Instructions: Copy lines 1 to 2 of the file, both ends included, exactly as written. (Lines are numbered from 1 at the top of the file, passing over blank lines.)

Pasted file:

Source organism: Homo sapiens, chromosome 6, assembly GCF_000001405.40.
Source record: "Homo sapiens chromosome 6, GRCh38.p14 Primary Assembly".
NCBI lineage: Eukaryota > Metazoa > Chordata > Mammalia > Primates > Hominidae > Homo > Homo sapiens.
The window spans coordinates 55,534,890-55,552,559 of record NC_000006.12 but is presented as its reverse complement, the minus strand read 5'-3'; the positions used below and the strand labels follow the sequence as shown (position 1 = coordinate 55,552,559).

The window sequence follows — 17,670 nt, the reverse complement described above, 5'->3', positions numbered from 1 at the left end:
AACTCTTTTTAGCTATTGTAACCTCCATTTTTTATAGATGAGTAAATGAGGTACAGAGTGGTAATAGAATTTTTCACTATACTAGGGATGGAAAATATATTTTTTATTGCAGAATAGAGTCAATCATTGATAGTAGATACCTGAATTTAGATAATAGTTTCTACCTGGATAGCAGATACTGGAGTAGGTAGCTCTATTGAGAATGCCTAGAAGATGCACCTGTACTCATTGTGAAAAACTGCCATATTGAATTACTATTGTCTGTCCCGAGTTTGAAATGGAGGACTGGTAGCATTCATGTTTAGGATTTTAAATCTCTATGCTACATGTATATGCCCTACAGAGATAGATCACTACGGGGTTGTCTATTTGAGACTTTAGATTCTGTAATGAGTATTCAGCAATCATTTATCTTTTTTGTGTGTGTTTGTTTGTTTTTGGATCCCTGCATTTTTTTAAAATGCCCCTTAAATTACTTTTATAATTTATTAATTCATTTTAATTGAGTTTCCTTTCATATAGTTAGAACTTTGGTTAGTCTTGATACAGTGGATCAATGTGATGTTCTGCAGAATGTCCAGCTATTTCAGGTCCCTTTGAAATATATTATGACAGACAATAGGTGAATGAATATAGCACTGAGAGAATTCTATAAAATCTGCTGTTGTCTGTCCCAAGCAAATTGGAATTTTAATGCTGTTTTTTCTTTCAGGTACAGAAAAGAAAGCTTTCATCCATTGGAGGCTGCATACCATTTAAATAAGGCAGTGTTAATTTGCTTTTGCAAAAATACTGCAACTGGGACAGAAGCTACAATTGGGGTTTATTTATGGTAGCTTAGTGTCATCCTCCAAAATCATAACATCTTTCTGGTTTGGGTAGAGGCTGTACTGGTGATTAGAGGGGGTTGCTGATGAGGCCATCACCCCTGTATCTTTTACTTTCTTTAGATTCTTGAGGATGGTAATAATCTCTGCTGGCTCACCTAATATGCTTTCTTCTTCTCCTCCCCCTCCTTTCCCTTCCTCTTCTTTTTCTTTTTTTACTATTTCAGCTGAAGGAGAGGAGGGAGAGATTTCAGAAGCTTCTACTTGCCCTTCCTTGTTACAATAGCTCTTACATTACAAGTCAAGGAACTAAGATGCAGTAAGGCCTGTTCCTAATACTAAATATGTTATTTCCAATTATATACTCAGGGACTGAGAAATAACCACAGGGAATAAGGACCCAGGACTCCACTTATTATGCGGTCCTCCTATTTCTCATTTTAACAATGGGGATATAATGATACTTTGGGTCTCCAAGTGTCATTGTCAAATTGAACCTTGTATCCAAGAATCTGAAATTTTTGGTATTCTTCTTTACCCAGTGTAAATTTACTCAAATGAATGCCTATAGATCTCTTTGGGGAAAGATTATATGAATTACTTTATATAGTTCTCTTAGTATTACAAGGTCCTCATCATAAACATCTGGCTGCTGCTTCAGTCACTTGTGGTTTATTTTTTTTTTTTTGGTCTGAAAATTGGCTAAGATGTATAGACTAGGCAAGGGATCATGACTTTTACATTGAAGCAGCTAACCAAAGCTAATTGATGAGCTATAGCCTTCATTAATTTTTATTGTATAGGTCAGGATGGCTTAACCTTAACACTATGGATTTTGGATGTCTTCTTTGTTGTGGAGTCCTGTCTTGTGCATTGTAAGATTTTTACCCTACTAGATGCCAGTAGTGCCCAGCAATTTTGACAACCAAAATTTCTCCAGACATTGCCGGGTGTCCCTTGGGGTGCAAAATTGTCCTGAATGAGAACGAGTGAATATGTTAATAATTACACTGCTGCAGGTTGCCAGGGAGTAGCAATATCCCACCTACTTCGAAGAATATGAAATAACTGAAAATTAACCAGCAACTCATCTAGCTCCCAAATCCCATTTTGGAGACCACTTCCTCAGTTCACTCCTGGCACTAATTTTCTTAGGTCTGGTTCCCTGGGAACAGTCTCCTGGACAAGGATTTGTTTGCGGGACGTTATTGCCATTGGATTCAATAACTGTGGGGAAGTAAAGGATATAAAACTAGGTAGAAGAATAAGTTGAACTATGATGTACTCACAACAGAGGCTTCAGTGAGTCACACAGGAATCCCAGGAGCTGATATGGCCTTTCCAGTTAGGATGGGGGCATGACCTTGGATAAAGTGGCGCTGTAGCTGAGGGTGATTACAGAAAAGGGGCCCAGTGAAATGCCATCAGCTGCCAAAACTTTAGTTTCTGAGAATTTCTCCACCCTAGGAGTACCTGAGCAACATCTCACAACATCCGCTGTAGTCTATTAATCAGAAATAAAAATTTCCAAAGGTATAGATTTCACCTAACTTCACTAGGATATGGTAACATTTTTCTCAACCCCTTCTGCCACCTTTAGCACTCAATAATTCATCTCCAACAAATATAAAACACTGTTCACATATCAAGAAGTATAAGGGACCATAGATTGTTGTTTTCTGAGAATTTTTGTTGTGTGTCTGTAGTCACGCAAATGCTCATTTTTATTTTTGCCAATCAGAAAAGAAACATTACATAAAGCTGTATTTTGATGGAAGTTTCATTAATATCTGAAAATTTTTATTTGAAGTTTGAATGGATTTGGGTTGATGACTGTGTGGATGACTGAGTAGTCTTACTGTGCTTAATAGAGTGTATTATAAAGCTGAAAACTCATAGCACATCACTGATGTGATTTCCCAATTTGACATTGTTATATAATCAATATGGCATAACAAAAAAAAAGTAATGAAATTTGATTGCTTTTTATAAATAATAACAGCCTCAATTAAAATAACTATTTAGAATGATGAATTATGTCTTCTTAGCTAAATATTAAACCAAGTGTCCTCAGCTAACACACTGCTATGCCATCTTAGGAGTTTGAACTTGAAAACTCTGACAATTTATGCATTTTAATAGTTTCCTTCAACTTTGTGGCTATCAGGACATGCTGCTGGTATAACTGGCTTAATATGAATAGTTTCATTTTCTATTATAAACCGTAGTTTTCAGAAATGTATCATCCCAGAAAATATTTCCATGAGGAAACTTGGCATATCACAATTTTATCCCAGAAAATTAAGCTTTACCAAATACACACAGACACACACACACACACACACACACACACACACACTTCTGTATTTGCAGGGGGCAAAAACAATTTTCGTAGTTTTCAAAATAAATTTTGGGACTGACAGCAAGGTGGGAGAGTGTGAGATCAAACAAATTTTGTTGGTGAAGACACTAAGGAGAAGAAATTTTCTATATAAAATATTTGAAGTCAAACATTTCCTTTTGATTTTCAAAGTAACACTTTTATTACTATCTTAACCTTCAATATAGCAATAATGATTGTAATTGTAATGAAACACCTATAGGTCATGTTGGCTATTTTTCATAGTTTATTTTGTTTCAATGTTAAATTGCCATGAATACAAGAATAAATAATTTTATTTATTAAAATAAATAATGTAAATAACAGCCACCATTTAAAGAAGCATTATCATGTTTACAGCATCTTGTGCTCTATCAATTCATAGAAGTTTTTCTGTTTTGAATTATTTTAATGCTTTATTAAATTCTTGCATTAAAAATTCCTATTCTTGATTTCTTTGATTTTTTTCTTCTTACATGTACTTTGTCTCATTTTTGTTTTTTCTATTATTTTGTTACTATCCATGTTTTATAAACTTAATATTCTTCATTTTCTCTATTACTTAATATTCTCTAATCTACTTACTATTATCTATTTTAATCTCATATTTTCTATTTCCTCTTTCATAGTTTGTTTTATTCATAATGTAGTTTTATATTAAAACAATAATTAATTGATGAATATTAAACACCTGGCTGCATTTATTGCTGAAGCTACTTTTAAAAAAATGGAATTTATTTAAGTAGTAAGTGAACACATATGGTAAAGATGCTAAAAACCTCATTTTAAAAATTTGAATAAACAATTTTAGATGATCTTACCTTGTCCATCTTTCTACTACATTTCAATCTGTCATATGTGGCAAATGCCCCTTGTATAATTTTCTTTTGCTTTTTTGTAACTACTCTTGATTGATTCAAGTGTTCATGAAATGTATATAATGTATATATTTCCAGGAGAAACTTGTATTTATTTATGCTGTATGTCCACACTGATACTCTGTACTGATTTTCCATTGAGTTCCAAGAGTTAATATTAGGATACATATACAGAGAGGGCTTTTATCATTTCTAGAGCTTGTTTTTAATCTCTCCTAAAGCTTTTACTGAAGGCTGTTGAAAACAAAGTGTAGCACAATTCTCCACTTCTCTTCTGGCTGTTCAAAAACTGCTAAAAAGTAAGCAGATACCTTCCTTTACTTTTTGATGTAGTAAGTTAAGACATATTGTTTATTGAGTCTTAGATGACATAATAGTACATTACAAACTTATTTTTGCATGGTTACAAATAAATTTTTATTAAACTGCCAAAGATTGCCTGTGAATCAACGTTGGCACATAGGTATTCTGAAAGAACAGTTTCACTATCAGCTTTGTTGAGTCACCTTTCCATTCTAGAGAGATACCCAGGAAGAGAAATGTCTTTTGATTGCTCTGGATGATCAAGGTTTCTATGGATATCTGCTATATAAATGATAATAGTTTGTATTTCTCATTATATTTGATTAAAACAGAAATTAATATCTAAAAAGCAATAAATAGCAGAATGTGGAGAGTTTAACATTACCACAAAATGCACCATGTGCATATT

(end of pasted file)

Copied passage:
Source organism: Homo sapiens, chromosome 6, assembly GCF_000001405.40.
Source record: "Homo sapiens chromosome 6, GRCh38.p14 Primary Assembly".